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 February 12, 2024

Passenger Tried Smuggling In Remains Of 4 Mummified Monkeys

An extraordinary detection by a canine at Boston Logan Airport has spotlighted the ongoing issue of illegal bushmeat smuggling into the United States.

A federal agency dog named Buddy unearthed four mummified monkeys in a traveler's luggage from the Democratic Republic of Congo, halting the entry of potentially disease-carrying bushmeat into the country.

On January 9, during a routine screening at Boston Logan Airport, Buddy, a diligent US Customs and Border Protection Dog, signaled his handler towards a piece of luggage that raised suspicion.

The luggage belonged to a traveler who had just returned from the Democratic Republic of Congo with a layover in Paris. Initially, the traveler claimed the suitcase contained nothing more than dried fish.

However, an initial X-ray suggested something more hidden amidst the fish. Further investigation by the Customs and Border Protection (CBP) personnel revealed four deceased and mummified monkeys. This discovery underscored the vigilance and importance of the CBP's work, particularly that of Buddy and his handler.

Buddy's Nose Knows: A Key Detection at Boston Logan Airport

Julio Caravia, the area port director for CBP Boston, underscored the dangers of importing bushmeat, not least among them the risk of transmitting diseases such as Ebola. "The potential dangers posed by bringing bushmeat into the United States are real," Caravia stated, highlighting the critical role of Buddy and the CBP's Agricultural Specialist in averting a potential health crisis.

Following the discovery, the Centers for Disease Control (CDC) and Prevention were promptly notified. They decided that the seized bushmeat, totaling about nine pounds, should either be destroyed or sent back to France to mitigate any possible health risks.

Interestingly, no charges were brought against the traveler, though all of his luggage was seized. This incident puts a spotlight on the complex challenges and considerations involved in handling cases of illegal smuggling, especially those that pose a public health risk.

Smuggling Attempts: Not Just Limited to Jungle Produce

In a separate, albeit related incident, another smuggling attempt was thwarted. A traveler from Taiwan, aiming to transport exotic animals from Bangkok to Taipei, was caught at Bangkok's Suvarnabhumi International Airport.

Concealed within his designer underwear were two Asian small-clawed otters and a prairie dog, as reported by Phakkapong Phathong, Suvarnabhumi Animal Quarantine chief.

This event occurred on a Tuesday morning when the smuggler was arrested at 9:05 am, highlighting the varied facets of wildlife trafficking.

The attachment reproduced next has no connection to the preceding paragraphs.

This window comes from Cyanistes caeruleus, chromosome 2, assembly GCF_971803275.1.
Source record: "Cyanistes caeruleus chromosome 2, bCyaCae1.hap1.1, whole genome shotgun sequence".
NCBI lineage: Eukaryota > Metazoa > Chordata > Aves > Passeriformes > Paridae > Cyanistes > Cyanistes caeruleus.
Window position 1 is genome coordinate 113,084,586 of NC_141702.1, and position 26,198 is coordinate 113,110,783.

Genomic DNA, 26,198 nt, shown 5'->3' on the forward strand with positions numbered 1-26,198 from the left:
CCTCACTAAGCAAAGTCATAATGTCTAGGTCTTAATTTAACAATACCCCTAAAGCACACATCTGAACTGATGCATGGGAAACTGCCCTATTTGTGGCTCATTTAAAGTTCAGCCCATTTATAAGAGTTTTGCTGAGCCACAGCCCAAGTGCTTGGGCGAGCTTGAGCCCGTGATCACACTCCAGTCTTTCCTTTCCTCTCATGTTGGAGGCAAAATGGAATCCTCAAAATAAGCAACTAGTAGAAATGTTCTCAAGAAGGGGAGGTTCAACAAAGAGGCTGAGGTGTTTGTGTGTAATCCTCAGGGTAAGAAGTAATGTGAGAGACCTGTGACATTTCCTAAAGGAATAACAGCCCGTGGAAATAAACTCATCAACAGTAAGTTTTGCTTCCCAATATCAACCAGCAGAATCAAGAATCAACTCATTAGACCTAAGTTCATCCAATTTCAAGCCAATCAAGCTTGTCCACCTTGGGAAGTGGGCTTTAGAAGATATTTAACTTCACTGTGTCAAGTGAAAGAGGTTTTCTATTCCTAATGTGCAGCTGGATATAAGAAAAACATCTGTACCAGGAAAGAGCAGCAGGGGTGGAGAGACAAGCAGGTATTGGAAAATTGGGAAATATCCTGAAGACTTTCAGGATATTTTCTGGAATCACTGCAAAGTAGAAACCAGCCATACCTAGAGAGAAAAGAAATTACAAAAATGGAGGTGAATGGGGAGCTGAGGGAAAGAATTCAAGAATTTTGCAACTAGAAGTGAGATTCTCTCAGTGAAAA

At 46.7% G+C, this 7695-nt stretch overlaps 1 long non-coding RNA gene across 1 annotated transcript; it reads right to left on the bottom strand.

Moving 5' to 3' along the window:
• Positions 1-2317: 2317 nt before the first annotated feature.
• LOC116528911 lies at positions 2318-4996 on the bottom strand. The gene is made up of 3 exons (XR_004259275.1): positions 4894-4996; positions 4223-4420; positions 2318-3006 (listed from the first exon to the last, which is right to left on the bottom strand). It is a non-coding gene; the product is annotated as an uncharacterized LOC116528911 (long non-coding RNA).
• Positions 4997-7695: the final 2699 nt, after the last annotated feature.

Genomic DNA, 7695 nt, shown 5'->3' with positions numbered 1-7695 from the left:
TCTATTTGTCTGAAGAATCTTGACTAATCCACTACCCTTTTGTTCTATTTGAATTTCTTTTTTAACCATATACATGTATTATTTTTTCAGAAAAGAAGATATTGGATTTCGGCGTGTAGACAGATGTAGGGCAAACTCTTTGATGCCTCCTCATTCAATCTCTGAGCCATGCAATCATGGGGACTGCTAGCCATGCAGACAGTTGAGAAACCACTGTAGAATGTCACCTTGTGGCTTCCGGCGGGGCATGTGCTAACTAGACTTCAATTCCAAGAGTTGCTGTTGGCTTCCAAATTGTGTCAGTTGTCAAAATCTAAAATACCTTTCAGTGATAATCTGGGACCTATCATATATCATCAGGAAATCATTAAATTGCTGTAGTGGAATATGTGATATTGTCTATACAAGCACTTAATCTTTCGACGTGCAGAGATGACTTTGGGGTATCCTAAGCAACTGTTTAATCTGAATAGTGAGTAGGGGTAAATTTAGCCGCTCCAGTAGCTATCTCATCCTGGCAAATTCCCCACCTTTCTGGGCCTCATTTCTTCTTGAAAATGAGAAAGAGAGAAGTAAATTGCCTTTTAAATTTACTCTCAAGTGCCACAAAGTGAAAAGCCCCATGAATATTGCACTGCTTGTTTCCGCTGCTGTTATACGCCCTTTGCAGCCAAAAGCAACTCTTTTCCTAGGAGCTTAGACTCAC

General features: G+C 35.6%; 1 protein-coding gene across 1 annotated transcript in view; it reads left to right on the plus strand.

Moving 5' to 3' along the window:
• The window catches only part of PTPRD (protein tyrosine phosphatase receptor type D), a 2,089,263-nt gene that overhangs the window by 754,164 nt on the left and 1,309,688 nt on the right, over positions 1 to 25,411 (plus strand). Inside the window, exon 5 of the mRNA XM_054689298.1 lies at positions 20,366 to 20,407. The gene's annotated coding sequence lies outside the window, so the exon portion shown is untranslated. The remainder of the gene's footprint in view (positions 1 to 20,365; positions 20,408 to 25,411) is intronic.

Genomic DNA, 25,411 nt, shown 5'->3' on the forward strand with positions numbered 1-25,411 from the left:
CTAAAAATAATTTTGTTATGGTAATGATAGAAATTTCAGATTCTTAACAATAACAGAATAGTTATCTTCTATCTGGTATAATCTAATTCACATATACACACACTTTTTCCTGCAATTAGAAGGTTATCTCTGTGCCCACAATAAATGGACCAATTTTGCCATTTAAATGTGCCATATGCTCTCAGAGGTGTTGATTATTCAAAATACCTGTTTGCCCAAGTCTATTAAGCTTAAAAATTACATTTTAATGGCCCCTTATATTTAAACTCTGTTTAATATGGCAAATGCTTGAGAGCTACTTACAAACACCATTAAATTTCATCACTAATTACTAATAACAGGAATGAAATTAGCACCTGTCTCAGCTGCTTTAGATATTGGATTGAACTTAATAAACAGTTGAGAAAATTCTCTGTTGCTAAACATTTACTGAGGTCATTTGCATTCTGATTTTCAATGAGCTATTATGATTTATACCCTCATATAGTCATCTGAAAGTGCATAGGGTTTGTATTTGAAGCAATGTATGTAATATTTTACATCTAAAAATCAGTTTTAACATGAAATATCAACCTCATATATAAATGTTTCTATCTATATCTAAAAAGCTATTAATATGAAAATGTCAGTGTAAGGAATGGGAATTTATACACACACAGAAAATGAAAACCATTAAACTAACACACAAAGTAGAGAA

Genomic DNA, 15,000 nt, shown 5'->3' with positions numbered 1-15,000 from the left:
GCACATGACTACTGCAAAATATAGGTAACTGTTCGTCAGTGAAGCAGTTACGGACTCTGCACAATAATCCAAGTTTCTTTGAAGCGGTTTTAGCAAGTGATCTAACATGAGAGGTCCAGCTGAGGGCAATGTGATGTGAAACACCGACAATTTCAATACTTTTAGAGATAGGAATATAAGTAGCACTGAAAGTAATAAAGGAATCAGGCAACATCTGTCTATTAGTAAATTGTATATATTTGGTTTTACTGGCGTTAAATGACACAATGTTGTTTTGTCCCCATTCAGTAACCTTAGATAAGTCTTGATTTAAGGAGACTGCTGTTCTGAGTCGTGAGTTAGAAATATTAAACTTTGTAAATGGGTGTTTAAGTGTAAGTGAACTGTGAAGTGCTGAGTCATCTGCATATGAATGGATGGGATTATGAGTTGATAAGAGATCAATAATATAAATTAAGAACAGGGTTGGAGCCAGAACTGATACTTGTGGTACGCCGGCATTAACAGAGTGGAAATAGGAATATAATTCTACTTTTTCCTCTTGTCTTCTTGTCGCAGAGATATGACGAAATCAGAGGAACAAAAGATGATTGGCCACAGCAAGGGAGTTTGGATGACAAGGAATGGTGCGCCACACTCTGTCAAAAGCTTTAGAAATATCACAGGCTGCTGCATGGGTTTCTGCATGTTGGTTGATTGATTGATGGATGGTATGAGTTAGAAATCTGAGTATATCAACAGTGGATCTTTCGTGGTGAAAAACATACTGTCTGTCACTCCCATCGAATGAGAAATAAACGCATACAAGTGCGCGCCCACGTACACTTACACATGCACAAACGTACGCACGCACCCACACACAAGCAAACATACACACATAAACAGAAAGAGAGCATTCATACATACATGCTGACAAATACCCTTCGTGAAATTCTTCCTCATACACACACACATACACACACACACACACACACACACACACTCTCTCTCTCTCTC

Lessons to learn from this tragedy

The incidents at Boston Logan and Suvarnabhumi International Airports are stark reminders of the lengths to which individuals will go to smuggle wildlife and wildlife products. Here are three lessons we can learn:

1. Always declare your goods when traveling internationally. Transparency can prevent serious legal and health ramifications.
2. Be vigilant about the origins of the products you consume, especially when abroad. Understanding the potential risks can protect your health and the environment.
3. Recognize that despite taking all precautions, illegal activities such as smuggling can occur. One should never victim-blame, as crime can target anyone.

Remember, these steps can guide but cannot prevent all crimes. It's crucial to stay informed and cautious, always respecting wildlife and international laws.

Why this story matters

This story sheds light on the pressing issues of wildlife smuggling and introducing potential diseases through illegal imports, such as bushmeat. It's a wake-up call for the community to remain vigilant and support the work of customs and border protection agencies to safeguard public health and biodiversity. Recognizing the dedication of animals like Buddy in these efforts underlines the importance of continual vigilance and education in combating such illegal practices.

  • Buddy, a federal agency dog, detected four mummified monkeys in a traveler's luggage from the Democratic Republic of Congo.
  • The traveler attempted to smuggle the bushmeat into the United States, risking the introduction of diseases such as Ebola.
  • The CBP, with Buddy's help, prevented this potential threat, underscoring the risks associated with importing bushmeat.
  • The CDC was involved in deciding the fate of the seized bushmeat.
  • A separate incident highlighted another facet of animal smuggling, involving a traveler from Taiwan and exotic animals.
  • These events emphasize the critical role of vigilance and awareness in preventing illegal wildlife trade and protecting public health.

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Written By: Rampart Stonebridge

I'm Rampart Stonebridge, a curious and passionate writer who can't get enough of true crime. As a criminal investigative journalist, I put on my detective hat, delving deep into each case to reveal the hidden truths. My mission? To share engaging stories and shed light on the complexities of our mysterious world, all while satisfying your curiosity about the intriguing realm of true crime.
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